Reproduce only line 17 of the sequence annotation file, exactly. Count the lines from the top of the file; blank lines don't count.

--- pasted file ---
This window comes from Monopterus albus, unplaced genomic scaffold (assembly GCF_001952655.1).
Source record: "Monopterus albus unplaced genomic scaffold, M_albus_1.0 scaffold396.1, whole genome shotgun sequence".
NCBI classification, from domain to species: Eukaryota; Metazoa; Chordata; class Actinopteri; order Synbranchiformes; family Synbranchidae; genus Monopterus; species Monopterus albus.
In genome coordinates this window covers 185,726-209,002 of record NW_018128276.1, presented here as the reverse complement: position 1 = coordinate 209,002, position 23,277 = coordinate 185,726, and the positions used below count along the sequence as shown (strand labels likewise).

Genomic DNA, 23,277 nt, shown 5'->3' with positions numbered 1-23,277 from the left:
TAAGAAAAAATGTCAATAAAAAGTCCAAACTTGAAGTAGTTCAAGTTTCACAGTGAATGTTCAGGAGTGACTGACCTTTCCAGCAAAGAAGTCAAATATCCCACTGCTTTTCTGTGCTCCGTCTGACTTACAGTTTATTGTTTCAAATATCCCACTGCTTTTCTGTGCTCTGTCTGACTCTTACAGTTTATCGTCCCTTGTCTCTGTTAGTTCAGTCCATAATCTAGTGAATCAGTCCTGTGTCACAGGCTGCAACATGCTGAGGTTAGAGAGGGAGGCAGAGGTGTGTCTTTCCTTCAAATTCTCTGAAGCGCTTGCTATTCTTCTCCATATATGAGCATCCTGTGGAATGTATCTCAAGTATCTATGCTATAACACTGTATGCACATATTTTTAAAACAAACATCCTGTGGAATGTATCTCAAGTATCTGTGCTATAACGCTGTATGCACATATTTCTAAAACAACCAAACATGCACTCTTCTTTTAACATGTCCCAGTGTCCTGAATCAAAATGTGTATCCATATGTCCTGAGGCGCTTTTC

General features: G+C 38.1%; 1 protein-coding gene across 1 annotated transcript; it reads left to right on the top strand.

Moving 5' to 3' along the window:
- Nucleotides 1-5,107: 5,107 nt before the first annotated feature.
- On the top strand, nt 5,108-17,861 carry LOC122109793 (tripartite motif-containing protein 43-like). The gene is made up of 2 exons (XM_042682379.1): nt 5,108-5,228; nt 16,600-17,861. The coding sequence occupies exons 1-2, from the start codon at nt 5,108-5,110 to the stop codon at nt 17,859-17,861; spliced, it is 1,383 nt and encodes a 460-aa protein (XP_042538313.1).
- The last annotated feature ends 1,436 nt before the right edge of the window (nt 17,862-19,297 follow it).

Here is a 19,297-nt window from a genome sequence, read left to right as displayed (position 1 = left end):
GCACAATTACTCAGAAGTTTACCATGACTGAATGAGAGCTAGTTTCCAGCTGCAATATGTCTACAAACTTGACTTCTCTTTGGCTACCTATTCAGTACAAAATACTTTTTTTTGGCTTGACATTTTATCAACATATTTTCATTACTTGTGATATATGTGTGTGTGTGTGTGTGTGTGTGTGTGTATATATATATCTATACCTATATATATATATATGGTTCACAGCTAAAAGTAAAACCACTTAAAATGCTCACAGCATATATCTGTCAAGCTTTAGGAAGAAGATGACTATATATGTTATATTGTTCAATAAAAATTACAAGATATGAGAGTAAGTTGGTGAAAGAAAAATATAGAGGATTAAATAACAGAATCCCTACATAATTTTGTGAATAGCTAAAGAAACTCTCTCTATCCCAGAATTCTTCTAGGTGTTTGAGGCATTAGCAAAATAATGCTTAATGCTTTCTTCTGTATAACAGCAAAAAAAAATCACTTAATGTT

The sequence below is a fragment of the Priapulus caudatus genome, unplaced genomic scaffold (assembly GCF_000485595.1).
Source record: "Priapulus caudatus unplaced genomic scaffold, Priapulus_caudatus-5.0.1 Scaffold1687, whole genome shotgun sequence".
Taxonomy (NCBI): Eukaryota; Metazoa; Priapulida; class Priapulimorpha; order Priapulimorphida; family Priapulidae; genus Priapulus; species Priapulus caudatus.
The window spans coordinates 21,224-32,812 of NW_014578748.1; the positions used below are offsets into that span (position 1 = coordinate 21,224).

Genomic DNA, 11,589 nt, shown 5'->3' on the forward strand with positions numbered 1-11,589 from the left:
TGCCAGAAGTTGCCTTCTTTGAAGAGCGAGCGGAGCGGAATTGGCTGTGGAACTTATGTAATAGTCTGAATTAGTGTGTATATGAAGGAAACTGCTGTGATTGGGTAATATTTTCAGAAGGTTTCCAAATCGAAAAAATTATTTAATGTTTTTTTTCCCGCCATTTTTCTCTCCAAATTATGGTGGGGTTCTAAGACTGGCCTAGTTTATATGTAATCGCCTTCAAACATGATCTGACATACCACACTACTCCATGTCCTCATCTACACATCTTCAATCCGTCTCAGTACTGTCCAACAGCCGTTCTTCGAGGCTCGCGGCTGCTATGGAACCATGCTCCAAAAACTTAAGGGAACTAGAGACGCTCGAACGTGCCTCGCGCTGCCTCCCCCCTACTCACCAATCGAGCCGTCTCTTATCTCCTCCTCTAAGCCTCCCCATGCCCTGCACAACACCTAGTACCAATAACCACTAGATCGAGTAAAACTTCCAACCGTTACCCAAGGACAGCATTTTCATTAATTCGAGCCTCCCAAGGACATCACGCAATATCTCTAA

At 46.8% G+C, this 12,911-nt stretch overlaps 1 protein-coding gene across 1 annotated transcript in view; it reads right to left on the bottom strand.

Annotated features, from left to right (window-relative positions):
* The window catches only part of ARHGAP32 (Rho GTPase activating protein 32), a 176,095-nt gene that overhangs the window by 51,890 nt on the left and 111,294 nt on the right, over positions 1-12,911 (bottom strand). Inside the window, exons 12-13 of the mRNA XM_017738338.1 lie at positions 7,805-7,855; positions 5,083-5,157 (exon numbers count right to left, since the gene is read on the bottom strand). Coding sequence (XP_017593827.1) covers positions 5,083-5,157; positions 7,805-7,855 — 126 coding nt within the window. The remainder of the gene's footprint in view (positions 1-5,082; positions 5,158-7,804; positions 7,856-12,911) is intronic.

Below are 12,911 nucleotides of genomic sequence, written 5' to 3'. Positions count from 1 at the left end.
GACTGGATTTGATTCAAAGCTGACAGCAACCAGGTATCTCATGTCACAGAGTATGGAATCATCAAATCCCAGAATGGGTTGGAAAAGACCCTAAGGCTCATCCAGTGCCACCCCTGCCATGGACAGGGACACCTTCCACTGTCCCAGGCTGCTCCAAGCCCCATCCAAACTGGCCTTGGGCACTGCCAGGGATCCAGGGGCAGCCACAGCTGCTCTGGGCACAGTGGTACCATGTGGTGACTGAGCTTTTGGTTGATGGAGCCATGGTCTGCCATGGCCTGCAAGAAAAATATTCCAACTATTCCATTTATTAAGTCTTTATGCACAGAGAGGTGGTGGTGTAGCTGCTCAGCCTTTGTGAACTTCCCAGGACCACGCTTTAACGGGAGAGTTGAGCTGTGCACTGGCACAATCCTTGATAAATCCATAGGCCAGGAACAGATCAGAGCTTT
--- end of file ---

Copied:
The window spans coordinates 21,224-32,812 of NW_014578748.1; the positions used below are offsets into that span (position 1 = coordinate 21,224).